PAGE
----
According to NBC News, the State Department is appealing a ruling from a California judge, who decided to grant U.S. citizenship to a same-sex couple’s twin son.
Andrew and Elad Dvash-Banks, who live in Los Angeles, got married in 2010 in Canada. Each of their sons was conceived through a donor egg and one of the two fathers’ sperm and was born in Canada via surrogacy in 2016.
After submitting DNA tests to prove that they were indeed the children’s fathers, only Aidan received a passport, but not Ethan. Aidan’s biological father, Andrew, is an American citizen, while Elad, an Israeli citizen, is Ethan’s father. The couple took the issue to court after Ethan did not receive a passport.
“The agency’s policy unconstitutionally disregards the dignity and sanctity of same-sex marriages by refusing to recognize the birthright citizenship of the children of married same-sex couples,” the lawsuit stated. “The State Department’s policy is arbitrary, capricious and serves no rational, legitimate, or substantial government interest.”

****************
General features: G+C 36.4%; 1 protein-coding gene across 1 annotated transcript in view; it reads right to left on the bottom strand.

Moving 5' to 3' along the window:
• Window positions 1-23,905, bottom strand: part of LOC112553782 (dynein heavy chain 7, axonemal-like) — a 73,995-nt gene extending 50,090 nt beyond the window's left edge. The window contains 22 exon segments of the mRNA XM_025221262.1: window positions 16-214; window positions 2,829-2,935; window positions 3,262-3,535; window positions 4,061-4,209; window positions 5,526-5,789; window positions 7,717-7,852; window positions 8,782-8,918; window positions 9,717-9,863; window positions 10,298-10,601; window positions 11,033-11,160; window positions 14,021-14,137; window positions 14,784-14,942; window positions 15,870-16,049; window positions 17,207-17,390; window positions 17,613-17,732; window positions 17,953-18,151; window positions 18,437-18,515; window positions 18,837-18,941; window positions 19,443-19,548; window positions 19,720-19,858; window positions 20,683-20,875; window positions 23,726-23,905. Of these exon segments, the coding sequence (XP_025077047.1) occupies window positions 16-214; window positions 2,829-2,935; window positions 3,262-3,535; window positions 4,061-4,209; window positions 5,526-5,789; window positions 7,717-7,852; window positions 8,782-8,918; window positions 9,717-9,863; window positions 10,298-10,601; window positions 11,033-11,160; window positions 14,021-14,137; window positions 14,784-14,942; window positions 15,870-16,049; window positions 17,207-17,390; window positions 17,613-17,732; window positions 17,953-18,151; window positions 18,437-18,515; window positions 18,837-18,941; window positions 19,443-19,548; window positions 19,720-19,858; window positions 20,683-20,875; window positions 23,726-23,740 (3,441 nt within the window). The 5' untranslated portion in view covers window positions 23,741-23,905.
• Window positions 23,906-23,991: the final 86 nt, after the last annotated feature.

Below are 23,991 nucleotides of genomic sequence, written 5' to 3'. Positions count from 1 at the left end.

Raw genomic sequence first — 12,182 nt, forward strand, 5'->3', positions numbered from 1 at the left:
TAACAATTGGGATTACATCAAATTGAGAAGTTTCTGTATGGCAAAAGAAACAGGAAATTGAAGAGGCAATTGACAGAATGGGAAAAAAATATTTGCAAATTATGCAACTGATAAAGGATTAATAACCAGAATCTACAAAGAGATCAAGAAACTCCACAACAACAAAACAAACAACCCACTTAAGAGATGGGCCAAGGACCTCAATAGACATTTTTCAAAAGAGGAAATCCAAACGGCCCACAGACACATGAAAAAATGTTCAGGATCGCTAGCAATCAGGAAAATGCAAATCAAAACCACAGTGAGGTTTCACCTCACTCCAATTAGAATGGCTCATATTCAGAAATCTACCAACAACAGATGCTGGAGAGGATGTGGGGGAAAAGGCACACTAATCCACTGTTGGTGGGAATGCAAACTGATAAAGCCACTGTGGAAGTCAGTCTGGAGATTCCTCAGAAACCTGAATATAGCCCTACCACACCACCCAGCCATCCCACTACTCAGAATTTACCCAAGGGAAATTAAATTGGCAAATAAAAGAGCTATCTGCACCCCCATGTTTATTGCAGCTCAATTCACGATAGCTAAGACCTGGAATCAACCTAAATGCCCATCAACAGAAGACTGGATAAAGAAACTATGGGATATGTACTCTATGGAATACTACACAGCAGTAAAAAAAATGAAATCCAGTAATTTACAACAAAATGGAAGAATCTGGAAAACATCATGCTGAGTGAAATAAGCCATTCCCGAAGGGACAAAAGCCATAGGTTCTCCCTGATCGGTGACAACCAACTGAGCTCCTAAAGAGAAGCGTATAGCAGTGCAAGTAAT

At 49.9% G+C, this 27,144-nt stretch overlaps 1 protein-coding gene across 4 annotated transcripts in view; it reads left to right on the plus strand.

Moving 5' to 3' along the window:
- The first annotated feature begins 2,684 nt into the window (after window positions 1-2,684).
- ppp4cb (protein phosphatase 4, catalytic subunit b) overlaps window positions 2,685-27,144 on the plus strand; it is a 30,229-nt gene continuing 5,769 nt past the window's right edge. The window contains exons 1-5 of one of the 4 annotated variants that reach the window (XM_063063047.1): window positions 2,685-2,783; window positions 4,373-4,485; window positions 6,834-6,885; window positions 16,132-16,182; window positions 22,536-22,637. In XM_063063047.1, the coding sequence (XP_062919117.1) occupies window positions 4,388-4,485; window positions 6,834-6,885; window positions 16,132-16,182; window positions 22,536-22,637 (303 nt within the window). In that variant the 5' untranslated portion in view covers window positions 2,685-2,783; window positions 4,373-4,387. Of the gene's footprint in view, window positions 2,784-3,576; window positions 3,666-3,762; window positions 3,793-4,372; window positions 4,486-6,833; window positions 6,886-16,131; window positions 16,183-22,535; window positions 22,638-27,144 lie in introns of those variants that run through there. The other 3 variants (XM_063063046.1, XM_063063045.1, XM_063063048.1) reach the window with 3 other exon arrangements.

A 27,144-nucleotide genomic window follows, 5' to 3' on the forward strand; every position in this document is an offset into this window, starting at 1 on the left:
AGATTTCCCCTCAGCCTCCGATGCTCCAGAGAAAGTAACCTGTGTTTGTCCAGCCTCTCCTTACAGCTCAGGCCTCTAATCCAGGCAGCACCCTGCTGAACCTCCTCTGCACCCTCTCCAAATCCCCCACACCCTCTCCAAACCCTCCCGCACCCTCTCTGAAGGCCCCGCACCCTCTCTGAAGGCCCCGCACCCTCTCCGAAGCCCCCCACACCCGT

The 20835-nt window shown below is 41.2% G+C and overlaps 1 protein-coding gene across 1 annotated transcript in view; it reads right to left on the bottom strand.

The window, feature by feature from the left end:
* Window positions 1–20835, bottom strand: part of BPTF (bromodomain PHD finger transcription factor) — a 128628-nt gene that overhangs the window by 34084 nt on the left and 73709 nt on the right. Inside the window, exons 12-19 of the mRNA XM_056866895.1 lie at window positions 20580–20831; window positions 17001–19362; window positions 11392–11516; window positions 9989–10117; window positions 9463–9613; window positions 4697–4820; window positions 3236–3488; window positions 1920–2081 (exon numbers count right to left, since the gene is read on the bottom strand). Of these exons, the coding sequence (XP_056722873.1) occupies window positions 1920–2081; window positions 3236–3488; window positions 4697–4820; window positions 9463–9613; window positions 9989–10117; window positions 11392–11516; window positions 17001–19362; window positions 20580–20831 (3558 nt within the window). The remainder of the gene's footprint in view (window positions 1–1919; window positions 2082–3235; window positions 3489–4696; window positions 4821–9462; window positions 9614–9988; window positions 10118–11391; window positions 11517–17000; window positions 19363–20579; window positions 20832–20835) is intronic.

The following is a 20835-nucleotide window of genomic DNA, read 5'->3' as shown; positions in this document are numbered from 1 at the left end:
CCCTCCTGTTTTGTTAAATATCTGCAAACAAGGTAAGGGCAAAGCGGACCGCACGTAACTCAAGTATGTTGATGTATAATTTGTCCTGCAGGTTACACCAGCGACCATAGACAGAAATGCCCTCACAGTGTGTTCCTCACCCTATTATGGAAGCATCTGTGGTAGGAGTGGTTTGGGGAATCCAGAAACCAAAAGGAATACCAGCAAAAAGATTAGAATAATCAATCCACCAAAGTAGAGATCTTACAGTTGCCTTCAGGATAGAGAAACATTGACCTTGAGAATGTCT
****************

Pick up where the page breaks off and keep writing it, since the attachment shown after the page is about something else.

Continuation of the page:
In February, a court determined that the State Department must issue Ethan, 2, a passport. But the State Department is now appealing the decision.
“Once again, the State Department is refusing to recognize Andrew and Elad’s rights as a married couple," said Immigration Equality executive director Aaron Morris. "The government’s decision to try to strip Ethan of his citizenship is unconstitutional, discriminatory, and morally reprehensible."
Morris observed that the 9th Circuit Court of Appeals “has already established that citizenship may pass from a married parent to a child regardless of whether or not they have a biological relationship.”